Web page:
BREAKING: Court says cross-shaped memorial not a violation of Constitution

by Gregory Tomlin, |
The "Peace Cross" in Bladensburg, Maryland, created by the American Legion to honor the fallen of World War I. | Liberty Institute

BALTIMORE (Christian Examiner) -- The U.S. District Court in Maryland, in a decision almost certainly to be appealed by secular humanists, has ruled that a cross-shaped war monument on public land can remain.

On Nov. 30, the district court rejected the claim of the American Humanist Association that the cross on public land – funded by the American Legion in honor of Prince George's County residents who died in World War I – represented any establishment of religion or the preference of Christianity over other religions.

The court said in its ruling that while the construction of a Latin cross can be for a religious purpose, it can "also be motivated by 'the sea of crosses' marking graves of American servicemen who died overseas. The Monument's secular commemorative purpose is reinforced by the plaque, the American Legion's seal, and the words 'valor,' 'endurance,' 'courage,' and 'devotion' written on it. None of these features any religious reference."

The court added that because there is no religious language attached to the structure, it merely serves as a memorial and does not "set the imprimatur of the state on a particular creed."

The 40-foot-tall cross at the Veterans Memorial Park in Bladensburg is known locally as the "Peace Cross," according the Baltimore Sun. It does not bear the image of Jesus or have any religious references inscribed on it, the paper said.

The Monument's secular commemorative purpose is reinforced by the plaque, the American Legion's seal, and the words 'valor,' 'endurance,' 'courage,' and 'devotion' written on it. None of these features any religious reference.

A spokesman for the American Humanist Association said the group is considering other legal options now, including filing an appeal of the ruling with the 4th U.S. Circuit Court of Appeals.

Roger Byron, the attorney with Liberty Institute who represented the American Legion, told the Baltimore Sun he was pleased the court faithfully applied the law in the case, adding that the ruling "helps assure both the courts and other government entities that might [want to] use religious texts or imagery that these are lawful under the First Amendment."

The American Center for Law and Justice also praised the decision. In a statement after the ruling, the ACLJ said the court understood that a Latin cross is not solely a "reaffirmation of Christian beliefs."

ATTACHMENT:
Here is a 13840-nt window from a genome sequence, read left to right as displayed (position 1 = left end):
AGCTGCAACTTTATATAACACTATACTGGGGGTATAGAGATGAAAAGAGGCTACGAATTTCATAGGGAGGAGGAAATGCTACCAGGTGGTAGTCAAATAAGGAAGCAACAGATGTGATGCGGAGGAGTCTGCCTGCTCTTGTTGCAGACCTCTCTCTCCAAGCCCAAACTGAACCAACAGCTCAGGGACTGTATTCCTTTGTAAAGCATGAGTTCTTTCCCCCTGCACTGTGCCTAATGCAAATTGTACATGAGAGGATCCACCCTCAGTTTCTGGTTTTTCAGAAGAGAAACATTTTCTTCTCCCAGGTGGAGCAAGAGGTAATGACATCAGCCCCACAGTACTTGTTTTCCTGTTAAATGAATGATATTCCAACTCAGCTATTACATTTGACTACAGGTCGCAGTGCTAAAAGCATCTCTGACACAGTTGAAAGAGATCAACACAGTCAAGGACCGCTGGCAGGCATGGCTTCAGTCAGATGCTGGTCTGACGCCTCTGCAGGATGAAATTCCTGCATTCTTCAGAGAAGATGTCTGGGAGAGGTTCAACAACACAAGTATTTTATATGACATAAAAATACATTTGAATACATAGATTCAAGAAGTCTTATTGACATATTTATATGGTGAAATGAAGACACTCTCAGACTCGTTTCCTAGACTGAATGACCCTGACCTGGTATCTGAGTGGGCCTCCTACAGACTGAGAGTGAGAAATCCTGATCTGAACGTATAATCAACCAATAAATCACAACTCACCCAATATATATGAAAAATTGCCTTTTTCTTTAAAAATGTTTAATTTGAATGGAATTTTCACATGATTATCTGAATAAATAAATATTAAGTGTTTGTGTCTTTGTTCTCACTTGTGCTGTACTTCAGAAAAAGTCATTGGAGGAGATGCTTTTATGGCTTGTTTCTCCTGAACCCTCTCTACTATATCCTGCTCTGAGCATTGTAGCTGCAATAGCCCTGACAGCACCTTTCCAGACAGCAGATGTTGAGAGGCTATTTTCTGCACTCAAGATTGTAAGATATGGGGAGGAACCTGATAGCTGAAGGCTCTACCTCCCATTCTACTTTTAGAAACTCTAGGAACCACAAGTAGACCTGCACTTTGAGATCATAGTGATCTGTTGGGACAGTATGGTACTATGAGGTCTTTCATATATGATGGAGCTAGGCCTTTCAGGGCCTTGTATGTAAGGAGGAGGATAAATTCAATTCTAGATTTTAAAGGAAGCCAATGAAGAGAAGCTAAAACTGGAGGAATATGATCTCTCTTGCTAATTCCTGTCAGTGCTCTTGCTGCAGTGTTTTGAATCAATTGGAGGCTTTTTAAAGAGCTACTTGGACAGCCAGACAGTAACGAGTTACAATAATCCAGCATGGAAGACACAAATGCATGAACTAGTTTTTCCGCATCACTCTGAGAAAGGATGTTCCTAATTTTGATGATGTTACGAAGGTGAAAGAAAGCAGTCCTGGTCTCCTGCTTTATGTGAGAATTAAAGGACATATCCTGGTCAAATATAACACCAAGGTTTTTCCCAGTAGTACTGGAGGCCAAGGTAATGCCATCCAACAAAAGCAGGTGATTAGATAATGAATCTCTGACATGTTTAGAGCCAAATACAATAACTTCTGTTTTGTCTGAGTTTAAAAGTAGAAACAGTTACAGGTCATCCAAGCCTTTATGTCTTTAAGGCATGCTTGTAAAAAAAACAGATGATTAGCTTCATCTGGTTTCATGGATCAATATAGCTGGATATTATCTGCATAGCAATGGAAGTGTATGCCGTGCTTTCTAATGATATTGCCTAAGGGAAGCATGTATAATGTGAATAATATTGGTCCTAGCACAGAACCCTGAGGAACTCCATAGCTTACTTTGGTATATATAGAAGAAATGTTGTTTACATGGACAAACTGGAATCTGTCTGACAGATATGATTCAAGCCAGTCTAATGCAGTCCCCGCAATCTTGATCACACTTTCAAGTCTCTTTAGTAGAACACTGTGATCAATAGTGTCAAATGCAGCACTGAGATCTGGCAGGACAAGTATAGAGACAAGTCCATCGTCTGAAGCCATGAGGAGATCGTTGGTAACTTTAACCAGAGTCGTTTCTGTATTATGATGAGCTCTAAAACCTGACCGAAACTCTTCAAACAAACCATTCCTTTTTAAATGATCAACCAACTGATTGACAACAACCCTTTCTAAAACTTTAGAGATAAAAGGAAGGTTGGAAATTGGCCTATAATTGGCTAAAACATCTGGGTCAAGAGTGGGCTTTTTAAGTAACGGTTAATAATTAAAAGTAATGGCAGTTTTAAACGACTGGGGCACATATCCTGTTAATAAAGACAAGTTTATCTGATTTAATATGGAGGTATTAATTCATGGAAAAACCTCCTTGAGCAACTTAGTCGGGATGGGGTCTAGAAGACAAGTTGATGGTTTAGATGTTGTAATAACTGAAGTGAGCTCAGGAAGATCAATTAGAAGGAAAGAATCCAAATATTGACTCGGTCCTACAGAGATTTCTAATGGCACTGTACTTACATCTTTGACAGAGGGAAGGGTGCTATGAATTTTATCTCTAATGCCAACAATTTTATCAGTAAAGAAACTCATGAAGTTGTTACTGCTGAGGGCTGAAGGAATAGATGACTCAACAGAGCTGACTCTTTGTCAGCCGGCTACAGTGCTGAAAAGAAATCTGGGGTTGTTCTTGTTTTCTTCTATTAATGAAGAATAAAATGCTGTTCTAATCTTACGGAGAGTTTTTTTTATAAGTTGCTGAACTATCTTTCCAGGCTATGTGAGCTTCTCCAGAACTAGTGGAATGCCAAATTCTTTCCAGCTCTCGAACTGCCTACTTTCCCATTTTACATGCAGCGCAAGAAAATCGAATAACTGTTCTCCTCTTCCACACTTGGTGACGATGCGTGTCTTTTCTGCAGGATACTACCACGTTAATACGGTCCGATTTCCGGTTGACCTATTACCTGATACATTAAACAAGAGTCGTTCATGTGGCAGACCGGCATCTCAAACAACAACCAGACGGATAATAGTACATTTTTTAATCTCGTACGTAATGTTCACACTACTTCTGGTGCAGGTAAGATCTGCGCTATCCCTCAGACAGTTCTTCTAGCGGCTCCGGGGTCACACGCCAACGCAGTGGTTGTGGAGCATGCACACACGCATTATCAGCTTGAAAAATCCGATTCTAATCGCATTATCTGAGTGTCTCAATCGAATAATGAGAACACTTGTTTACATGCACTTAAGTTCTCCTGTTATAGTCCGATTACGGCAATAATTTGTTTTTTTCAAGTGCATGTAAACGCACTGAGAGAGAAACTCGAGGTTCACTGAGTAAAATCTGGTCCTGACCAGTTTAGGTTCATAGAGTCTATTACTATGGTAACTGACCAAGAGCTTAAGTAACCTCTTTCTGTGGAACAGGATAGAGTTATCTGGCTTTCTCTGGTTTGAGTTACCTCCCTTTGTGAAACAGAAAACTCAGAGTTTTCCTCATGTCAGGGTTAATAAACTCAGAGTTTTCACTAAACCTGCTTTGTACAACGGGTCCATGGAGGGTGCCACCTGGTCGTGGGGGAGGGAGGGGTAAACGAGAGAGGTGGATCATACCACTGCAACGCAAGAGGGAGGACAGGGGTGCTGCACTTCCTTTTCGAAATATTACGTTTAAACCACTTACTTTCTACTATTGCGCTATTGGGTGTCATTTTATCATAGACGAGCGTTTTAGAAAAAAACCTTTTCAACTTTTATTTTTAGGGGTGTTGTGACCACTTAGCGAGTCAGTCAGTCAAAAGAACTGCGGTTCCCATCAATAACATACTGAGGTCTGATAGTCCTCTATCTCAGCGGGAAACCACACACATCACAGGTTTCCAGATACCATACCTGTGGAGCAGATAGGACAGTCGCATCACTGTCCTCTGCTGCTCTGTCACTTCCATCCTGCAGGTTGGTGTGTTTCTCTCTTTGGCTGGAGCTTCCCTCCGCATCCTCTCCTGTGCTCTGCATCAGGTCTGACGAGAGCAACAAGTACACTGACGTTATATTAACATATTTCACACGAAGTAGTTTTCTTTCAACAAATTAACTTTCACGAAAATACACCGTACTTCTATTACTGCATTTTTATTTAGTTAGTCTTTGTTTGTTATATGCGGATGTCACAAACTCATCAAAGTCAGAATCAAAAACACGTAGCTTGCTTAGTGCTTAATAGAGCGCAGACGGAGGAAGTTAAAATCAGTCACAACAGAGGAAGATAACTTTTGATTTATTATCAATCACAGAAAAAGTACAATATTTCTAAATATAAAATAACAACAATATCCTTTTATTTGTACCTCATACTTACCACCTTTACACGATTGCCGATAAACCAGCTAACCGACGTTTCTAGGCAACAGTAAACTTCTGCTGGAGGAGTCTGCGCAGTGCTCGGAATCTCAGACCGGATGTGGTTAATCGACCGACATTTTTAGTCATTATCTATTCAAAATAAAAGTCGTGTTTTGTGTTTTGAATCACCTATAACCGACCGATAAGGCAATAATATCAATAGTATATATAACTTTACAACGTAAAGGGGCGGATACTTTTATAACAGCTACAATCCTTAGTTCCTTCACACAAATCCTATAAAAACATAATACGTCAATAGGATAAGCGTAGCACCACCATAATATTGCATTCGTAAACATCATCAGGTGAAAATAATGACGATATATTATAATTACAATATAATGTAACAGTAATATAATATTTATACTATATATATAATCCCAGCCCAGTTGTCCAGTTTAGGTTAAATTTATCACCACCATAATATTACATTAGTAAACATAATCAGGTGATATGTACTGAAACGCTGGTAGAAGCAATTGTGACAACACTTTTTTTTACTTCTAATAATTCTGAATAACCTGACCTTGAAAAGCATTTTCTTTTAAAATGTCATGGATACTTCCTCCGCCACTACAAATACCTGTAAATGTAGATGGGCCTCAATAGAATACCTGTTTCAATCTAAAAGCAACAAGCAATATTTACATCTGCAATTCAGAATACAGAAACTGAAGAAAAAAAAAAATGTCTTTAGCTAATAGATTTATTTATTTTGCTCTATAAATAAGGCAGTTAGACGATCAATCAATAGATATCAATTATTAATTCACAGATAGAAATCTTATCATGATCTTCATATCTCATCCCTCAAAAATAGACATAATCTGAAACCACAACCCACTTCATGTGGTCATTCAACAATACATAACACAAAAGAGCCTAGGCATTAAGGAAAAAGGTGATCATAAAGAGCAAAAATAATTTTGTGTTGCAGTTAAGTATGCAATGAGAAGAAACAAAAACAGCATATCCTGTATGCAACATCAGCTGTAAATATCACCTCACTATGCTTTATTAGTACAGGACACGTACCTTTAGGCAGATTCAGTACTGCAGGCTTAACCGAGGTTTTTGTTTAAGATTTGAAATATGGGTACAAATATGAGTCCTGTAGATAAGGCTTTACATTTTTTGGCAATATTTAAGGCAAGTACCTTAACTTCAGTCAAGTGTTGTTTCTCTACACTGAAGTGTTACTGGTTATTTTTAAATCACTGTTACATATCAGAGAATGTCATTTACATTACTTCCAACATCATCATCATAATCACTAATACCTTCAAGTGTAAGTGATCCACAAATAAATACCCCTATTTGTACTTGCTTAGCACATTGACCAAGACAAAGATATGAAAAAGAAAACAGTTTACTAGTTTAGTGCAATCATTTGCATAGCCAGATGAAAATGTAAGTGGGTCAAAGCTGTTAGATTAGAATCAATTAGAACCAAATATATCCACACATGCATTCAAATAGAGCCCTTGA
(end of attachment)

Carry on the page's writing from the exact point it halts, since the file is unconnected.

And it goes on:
"It is a symbol often used to honor and respect those whose heroic acts, noble contributions, and patient striving help secure an honored place in history for this Nation and its people," the ACLJ statement said. "In other words, memorial crosses that include crosses do not constitute constitutional crises."

That is not a sentiment shared by past courts that have also dealt with claims of establishment brought on by the presence of long-standing memorials to soldiers in the shape of a Latin cross, and even by the crafting of a new one in Knoxville, Iowa, recently.

The Mount Soledad Cross, built in San Diego, Calif., in 1954, was the subject of repeated legal disputes for the better part of three decades. A California court originally ruled as the judge in the Peace cross case did – that the cross could stay because its purpose, along with the purpose of the 2,700 plagues honoring veterans at the memorial, was secular.

The 9th U.S. Circuit Court of Appeals, however, reversed that decision, calling the cross a depiction of government support for religion. In July 2015, the government allowed the Mount Soledad Memorial Association to buy the property where the cross stands.

In another case, an atheist objected to the presence of a white memorial cross at the Mojave Desert Veterans Memorial. By the time the case was brought in 2001 by the American Civil Liberties Union, the cross had stood on a pile of massive boulders for seven decades.

A lower court ruled that the Mojave Cross had to be removed and the land around it could not be sold to area veterans to create a work-around, but the Supreme Court overturned the lower court's ruling in 2010. It allowed the National Parks Service to negotiate the sale of land to a veterans' group so the cross could remain.

In Knoxville, Iowa, in November, citizens voted out of office city council members who ordered the removal of a makeshift memorial for veterans featuring the silhouette of a soldier bowing before a white Latin cross – a grave marker. The presence of the memorial, meant only to remain until the town funded a bronze memorial for soldiers, irritated Americans United for Separation of Church and State.

The so-called church-state watchdog sent a letter demanding that the memorial be taken down.

"The Establishment Clause of the First Amendment to the U.S. Constitution prohibits government bodies from promoting religion on public land, including through the display of the Latin cross – 'the preeminent symbol of Christianity,'" the warning letter from Americans United said.

Americans United has been silent on the Bladensburg peace cross.